SENIOR NEWS EDITORS: Alicia Adamczyk, Katie Burke, Austen Hufford, Peter Shahin,
K.C. Wassman, Taylor Wizner
ASSISTANT NEWS EDITORS: Molly Block, Jennifer Calfas, Aaron Guggenheim, Sam
Gringlas,DanielleStoppelmann,SteveZoski
Melanie Kruvelis and opinioneditors@michigandaily.com
Adrienne Roberts EditorialtPae Edinor k
ASSISTANT EDITORIAL PAGE EDITORS:Sharik Bashir, Daniel Wang
Everett Cook and
Zach Helfand ManagingSports Editors sportseditors@michigandaily.com
SENIOR SPORTS EDITORS: Steven Braid, Michael Laurila, Stephen Nesbitt,tColleen
Thomas, Liz Vukelich, Daniel Wasserman
ASSISTNSPSE OSsDanielFeldman, GregGarnoRajatKhare, LizNagle,
Kayla Upadhyaya ManagingArts Editor kaylau@michigandaily.com
SENIOR ARTS EDITORS: Elliot Alpern, Brianne Johnson, John Lynch, Anna Sadovskaya
ASSTANT ARTS EDITORS: Sean Czarnecki, Carlina Duan, MaxRadin,Akshay Seth,
KatieStee,rStevenrTweedie
Adam Glanzman and
Terra Molengraff ManagingPhototEditors photo@michigandaily.com
SENIOR PHOTOEDITORS: TeresaMathew, Todd Needle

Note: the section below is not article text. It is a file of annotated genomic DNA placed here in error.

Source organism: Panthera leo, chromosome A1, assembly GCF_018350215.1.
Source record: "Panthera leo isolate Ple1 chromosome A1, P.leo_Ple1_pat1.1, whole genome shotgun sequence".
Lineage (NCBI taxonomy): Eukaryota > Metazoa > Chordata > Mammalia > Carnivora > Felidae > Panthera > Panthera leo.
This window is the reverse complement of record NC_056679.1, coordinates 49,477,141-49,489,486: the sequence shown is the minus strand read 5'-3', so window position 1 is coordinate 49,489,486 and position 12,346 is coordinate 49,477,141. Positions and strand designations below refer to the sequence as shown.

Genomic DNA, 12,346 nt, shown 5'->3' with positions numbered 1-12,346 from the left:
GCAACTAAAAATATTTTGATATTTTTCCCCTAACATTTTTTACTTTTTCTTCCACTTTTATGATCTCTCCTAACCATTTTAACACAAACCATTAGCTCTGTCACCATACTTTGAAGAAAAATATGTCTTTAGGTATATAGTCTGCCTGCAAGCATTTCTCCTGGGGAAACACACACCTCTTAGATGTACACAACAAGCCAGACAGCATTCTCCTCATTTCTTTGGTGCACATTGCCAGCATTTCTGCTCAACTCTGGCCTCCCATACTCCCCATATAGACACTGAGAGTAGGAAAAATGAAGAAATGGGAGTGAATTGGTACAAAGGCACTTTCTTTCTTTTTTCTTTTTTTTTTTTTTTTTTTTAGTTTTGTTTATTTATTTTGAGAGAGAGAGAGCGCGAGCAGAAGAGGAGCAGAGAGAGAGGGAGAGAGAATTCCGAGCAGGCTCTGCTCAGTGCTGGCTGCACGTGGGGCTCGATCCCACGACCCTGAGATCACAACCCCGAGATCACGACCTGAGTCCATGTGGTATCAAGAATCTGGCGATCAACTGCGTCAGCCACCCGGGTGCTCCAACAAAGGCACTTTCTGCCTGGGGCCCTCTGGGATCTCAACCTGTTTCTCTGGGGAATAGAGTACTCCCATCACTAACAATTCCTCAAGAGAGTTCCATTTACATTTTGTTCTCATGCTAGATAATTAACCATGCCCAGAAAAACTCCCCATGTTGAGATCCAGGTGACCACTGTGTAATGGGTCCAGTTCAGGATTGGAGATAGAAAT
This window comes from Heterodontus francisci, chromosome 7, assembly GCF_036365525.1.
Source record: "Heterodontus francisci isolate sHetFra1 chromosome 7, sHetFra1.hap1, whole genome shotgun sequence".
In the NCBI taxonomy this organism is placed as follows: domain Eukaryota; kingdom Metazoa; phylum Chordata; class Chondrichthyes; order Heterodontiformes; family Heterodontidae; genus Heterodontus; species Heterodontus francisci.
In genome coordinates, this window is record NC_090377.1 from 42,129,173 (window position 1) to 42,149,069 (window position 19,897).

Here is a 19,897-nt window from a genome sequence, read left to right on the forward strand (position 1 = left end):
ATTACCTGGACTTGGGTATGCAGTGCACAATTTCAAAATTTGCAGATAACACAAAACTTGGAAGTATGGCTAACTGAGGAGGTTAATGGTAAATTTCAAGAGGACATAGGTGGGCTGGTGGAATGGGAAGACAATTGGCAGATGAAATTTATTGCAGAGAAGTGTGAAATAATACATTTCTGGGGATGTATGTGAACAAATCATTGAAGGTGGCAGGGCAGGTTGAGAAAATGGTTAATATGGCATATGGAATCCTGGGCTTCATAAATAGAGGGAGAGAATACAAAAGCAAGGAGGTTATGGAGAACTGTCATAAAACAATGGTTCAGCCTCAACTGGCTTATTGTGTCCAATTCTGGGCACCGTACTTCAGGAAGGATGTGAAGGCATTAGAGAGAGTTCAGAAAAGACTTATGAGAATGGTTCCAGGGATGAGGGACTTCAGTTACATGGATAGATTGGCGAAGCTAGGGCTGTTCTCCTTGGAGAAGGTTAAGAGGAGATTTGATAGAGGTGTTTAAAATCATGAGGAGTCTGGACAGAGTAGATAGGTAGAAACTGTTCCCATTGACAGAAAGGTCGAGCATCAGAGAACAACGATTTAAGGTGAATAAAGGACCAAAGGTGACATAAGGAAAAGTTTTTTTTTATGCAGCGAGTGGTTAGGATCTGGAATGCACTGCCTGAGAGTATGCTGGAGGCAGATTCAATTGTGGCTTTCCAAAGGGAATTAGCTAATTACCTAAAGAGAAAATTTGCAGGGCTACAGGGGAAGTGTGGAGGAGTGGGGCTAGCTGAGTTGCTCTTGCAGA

ASSISTANTPHOTOEDITORS:KatherinePekala,PaulSherman,AdamSchnitzer
Kristen Cleghorn and
Nick Cru Managing Design Editors design@michigandailycom
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Tom McBrien copy chiefs copydesk@michigandaily.com
SENIOR COPY EDITORS: Jennie Coleman, Kelly McLauglin
BUSINESS STAFF
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SeanlJacksonSalsrMangr
SophieGreenbaum ProductionManager
Meryl Hulteng National Account Manager
Car B yrdFioaneManagr
QUy Vo circnionnage
The Michigan Daily (ISSN 0745-967) is published Monday through Friday during the fall and
winter terms by students at the University of Michigan. One copy is available free ofcharge
to all readers. Additional copies may be picked up at the Daily's office for $. Subscriptionsfor
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The Michigan Daily is a member of The Associated Press and The Associated Collegiate Press,

Judge strikes down NYC
ban on supersized sodas ,, a

Bloomberg's drink
regulation defeated by
N.Y. Supreme Court
NEW YORK (AP) - A judge
struck down New York City's
pioneering ban on big sug-
ary drinks Monday just hours
before it was supposed to take
effect, handing a defeat to
health-minded Mayor Michael
Bloomberg and creating confu-

sion for restaurants that had
already ordered smaller cups
and changed their menus.
State Supreme Court Jus-
tice Milton Tingling said the
16-ounce limit on sodas and
other sweet drinks arbitrarily
applies to only some sugary bev-
erages and some places that sell
them.
"The loopholes in this rule
effectively defeat the stated